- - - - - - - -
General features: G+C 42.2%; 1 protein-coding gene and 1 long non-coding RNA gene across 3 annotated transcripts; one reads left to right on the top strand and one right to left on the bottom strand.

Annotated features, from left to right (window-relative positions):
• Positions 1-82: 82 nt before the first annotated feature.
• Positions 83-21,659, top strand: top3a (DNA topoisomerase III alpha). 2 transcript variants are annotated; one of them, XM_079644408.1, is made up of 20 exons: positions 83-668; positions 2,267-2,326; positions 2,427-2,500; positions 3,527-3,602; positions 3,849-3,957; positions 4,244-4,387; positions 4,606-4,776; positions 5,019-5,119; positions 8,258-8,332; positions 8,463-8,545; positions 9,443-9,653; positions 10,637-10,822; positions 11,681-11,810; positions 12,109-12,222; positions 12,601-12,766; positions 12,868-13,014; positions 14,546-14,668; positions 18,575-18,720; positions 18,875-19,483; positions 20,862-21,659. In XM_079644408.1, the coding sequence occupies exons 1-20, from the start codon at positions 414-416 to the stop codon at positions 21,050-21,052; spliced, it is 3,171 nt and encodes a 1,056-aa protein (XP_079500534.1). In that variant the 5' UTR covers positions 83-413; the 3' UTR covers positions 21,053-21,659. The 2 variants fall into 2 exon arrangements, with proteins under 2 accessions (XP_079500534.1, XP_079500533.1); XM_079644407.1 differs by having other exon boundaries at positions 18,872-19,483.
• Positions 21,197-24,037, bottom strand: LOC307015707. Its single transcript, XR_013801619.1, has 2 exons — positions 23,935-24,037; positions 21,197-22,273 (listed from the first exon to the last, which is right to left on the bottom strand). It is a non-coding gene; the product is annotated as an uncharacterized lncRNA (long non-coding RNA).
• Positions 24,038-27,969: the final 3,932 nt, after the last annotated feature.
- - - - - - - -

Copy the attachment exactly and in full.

General features: G+C 42.2%; 1 protein-coding gene and 1 long non-coding RNA gene across 3 annotated transcripts; one reads left to right on the top strand and one right to left on the bottom strand.

Annotated features, from left to right (window-relative positions):
• Positions 1-82: 82 nt before the first annotated feature.
• Positions 83-21,659, top strand: top3a (DNA topoisomerase III alpha). 2 transcript variants are annotated; one of them, XM_079644408.1, is made up of 20 exons: positions 83-668; positions 2,267-2,326; positions 2,427-2,500; positions 3,527-3,602; positions 3,849-3,957; positions 4,244-4,387; positions 4,606-4,776; positions 5,019-5,119; positions 8,258-8,332; positions 8,463-8,545; positions 9,443-9,653; positions 10,637-10,822; positions 11,681-11,810; positions 12,109-12,222; positions 12,601-12,766; positions 12,868-13,014; positions 14,546-14,668; positions 18,575-18,720; positions 18,875-19,483; positions 20,862-21,659. In XM_079644408.1, the coding sequence occupies exons 1-20, from the start codon at positions 414-416 to the stop codon at positions 21,050-21,052; spliced, it is 3,171 nt and encodes a 1,056-aa protein (XP_079500534.1). In that variant the 5' UTR covers positions 83-413; the 3' UTR covers positions 21,053-21,659. The 2 variants fall into 2 exon arrangements, with proteins under 2 accessions (XP_079500534.1, XP_079500533.1); XM_079644407.1 differs by having other exon boundaries at positions 18,872-19,483.
• Positions 21,197-24,037, bottom strand: LOC307015707. Its single transcript, XR_013801619.1, has 2 exons — positions 23,935-24,037; positions 21,197-22,273 (listed from the first exon to the last, which is right to left on the bottom strand). It is a non-coding gene; the product is annotated as an uncharacterized lncRNA (long non-coding RNA).
• Positions 24,038-27,969: the final 3,932 nt, after the last annotated feature.